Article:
Keeping Men and Boys Safe

Accidents and injuries kill nearly 11,000 people a year in Australia and around nearly two thirds of them are men and boys. By working to do a better job of keeping men and boys safe, we can create a safer society for the benefit of everyone. At present, men and boys account for:

  • 97% military deaths (2007-2017)
  • 92% of workplace deaths
  • 92% of people killed by strangers (and 69% of all homicides)
  • 86% of deaths by drowning in open water
  • 76% of young people dying from accidents and injuries
  • 75% of suicides
  • 74% of road transport deaths
  • 70% of accidental poisoning
  • 69% of deaths by violent assault
  • 63% of all deaths by accident and injury


Accidents and injuries can also have a significant impact on our health. Men and boys experience 72% of the health burden from injuries at a rate that is nearly three times higher than for women and girls. In addition, nearly 10,000 men and boys a week end up in hospital as a result of accidents and injuries.

Alcohol and other drugs increase men’s risk of accident, injury, violence and self-harm. As men are nearly three times more likely than women to drink alcohol at levels that present a lifetime risk to their health, it is essential that our efforts to reduce harmful alcohol consumption target men and boys.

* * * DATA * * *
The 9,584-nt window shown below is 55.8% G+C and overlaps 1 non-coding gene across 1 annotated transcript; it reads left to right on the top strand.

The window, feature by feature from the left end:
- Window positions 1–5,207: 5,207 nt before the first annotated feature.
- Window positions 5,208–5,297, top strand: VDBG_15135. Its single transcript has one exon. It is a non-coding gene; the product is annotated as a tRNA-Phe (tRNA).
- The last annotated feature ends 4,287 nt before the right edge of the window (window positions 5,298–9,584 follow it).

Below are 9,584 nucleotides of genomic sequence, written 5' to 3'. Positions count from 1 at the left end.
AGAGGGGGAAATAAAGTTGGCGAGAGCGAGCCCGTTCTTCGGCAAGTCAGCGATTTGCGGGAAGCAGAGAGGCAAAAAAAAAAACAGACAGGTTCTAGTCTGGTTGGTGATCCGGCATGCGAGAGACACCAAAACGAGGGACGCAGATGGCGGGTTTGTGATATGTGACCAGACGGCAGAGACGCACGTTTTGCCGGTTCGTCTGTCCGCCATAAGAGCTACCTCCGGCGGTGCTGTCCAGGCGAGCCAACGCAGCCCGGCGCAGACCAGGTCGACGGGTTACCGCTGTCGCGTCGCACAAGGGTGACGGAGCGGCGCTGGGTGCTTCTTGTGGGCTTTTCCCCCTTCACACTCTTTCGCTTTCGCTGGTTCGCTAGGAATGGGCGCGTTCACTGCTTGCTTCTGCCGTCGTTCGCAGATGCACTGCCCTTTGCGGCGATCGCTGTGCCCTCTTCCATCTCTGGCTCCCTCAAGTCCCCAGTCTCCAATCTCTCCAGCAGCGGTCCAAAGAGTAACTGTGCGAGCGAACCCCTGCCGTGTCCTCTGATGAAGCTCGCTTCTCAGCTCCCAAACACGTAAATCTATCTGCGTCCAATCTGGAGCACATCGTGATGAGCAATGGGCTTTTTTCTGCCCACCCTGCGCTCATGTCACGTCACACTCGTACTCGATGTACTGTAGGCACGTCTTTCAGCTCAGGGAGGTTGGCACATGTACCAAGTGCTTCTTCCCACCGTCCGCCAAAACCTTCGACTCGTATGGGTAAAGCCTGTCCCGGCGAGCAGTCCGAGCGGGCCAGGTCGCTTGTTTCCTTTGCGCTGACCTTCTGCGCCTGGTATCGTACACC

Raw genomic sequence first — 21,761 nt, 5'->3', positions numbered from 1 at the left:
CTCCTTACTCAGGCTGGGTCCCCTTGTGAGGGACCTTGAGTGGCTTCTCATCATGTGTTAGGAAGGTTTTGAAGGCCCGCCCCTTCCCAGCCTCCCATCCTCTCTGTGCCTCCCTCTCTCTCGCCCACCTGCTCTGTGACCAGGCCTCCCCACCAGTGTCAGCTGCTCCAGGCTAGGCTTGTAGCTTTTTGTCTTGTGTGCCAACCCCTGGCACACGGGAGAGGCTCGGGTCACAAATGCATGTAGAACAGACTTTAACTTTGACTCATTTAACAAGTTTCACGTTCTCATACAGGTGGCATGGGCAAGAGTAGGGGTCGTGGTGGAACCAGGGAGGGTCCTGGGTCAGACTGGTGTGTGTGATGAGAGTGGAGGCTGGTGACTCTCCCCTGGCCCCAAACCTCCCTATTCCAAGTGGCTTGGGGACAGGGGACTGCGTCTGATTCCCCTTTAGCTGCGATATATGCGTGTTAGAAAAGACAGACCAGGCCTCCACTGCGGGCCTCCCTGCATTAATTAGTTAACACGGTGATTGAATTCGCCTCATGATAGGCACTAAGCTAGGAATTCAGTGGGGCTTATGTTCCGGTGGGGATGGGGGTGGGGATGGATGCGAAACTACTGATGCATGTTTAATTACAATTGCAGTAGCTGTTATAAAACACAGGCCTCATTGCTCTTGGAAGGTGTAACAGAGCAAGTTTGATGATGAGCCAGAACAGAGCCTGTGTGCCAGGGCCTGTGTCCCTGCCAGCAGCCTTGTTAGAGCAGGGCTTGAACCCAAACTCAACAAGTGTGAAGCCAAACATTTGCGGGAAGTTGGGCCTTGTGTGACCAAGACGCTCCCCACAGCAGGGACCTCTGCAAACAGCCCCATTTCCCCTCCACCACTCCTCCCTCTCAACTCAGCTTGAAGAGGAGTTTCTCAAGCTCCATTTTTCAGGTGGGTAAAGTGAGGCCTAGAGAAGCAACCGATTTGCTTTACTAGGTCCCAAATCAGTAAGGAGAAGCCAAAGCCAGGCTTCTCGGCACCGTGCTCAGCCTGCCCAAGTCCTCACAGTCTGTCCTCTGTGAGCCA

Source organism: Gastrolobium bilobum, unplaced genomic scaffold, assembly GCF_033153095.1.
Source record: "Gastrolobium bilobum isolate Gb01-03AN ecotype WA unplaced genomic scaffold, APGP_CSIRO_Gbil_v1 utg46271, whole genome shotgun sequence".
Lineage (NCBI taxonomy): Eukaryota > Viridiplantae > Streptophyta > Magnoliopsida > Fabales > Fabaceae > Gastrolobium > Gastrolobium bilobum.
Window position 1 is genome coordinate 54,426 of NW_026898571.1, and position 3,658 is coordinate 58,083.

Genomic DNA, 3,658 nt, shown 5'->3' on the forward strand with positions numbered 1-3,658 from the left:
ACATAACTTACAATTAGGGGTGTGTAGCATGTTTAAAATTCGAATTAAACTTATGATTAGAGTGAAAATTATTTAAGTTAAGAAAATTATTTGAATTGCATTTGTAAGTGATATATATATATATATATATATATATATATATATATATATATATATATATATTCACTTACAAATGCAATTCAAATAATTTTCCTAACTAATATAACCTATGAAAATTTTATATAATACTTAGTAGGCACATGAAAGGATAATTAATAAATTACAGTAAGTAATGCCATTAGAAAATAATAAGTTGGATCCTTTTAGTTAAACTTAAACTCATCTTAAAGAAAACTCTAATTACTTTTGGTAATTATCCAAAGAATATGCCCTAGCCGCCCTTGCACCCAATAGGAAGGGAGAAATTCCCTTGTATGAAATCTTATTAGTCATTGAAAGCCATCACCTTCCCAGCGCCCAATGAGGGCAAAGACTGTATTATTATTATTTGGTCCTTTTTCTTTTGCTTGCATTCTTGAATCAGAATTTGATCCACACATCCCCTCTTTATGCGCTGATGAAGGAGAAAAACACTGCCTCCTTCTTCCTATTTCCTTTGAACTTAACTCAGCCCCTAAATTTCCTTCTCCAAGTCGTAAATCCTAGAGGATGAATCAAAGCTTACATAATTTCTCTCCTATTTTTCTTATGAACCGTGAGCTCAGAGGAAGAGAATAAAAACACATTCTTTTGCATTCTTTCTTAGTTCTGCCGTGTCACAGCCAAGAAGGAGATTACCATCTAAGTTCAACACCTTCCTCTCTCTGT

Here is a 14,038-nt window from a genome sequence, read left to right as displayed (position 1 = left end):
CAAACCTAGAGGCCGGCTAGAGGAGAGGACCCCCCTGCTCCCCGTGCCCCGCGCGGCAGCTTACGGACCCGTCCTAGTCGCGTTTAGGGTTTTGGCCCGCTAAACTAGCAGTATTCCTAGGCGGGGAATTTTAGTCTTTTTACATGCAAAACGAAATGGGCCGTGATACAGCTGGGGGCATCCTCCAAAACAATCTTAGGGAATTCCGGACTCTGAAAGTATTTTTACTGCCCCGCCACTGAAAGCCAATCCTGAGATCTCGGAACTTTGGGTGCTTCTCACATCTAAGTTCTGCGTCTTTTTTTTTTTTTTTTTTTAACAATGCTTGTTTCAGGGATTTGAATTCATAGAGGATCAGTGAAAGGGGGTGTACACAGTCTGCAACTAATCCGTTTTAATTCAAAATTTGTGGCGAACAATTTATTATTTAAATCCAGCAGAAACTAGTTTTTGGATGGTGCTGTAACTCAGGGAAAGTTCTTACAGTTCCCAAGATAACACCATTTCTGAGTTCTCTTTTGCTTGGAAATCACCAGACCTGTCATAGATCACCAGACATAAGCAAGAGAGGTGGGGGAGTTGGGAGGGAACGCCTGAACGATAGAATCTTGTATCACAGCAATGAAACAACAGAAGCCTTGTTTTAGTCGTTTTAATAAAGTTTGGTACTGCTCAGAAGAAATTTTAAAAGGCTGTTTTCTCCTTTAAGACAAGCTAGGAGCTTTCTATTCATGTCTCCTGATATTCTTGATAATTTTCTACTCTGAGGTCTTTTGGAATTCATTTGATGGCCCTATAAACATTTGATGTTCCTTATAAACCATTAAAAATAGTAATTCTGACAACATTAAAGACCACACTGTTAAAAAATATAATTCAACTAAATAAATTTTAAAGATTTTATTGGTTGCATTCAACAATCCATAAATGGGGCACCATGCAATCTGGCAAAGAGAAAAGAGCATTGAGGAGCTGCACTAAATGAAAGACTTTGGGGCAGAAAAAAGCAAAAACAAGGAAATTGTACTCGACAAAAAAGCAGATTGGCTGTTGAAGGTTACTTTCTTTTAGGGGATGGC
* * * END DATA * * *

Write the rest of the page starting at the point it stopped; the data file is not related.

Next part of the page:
There is also a need to address the gendered nature of violence involving men and boys. Most initiatives that tackle gender and violence focus on men’s violence against women. In addition to this important work, we need to look beyond the narrow stereotypes of violent males and female victims and work to prevent violence against men and boys.

This includes sexual violence, family violence, intimate partner violence, elder abuse, violence in institutional settings and violence by strangers and acquaintances. Men and boys are the main victims of both male violence and female violence. The needs of male victims need to be tackled in parallel to work to end violence against women and girls.


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